Food safety is a worldwide issue. It becomes important when there is a peer pressure from consumers, retailers, social groups, and legislative bodies affecting the whole food supply chain.
The International Organisation for Standardisation (ISO) published in September 2005 the standard ISO22000 - Food Safety Management Systems - Requirements for any organization in the food chain.
There has been a continuous increase in consumer demand for safe food. This has led to the development of various food safety standards. The growing number of national standards has led to confusion. Consequently, there is a need for international harmonization and ISO aims to meet this need with ISO 22000:
The standard is complimentary to ISO9001, in that ISO 22000 addresses specifically the issues relating to food safety and uses an approach that can be integrated with that of ISO 9001. ISO 22000 is not a replacement for ISO 9001, however businesses in the food sector may see it as having greater commercial importance to their business than ISO 9001, particularly as there is increasing pressure on the food industry to demonstrate that it is effectively managing food safety, following the highly publicized food scares around the world.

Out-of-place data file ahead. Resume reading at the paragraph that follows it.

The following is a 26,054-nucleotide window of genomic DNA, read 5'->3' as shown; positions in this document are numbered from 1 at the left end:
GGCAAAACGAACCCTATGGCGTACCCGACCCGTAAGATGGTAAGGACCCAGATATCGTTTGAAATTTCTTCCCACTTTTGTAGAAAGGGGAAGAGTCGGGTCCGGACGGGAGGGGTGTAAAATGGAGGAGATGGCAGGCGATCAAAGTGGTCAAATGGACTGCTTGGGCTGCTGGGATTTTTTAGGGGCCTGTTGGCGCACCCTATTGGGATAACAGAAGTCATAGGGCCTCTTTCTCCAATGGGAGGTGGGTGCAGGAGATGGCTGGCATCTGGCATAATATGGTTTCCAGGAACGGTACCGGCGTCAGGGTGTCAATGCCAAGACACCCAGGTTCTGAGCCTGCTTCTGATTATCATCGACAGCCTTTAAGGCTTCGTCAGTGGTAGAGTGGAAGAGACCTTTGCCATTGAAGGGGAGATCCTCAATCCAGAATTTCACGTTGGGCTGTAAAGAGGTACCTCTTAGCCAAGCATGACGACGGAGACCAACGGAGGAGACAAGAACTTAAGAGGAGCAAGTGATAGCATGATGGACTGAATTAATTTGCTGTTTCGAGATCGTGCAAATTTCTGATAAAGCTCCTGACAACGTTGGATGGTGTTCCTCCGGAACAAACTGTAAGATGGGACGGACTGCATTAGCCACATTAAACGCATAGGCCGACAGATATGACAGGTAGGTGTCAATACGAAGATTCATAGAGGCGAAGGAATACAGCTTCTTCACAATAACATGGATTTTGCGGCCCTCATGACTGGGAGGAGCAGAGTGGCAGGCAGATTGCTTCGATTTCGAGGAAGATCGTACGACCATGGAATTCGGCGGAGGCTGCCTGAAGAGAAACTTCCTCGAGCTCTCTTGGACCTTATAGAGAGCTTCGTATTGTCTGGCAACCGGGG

Specifies the requirements for a food safety management system where an organization in the food chain needs to demonstrate its ability to control food safety hazards in order to ensure that food is safe at the time of human consumption is applicable to all organizations, regardless of size which are involved in any aspect of the food chain and want to implement systems that consistently provide safe products. The means of meeting any requirements of this international standard can be accomplished through the use of internal and/or external resources.
The primary sector - animal and game farming; arable farming; fruit and vegetable farming, and market gardening
The processing sector - feed producers, primary food producers, food manufacturers, secondary food manufacturers
The storage, catering and sales functions - wholesalers, retailers, food service operators and caterers
The standard specifies a number of key requirements, including Planning, implementing, maintaining and updating a food safety management system Identification of hazards and determination of risks to food safety using HACCP principles Compliance with applicable food safety related regulatory requirements Development and implementation of pre-requisite programmes and/or HACCP plans as a way of controlling food safety hazards
Continual improvement and updating of the food safety management system Interactive communication with interested parties (enforcement agencies, customers, suppliers, consumers) on food safety issues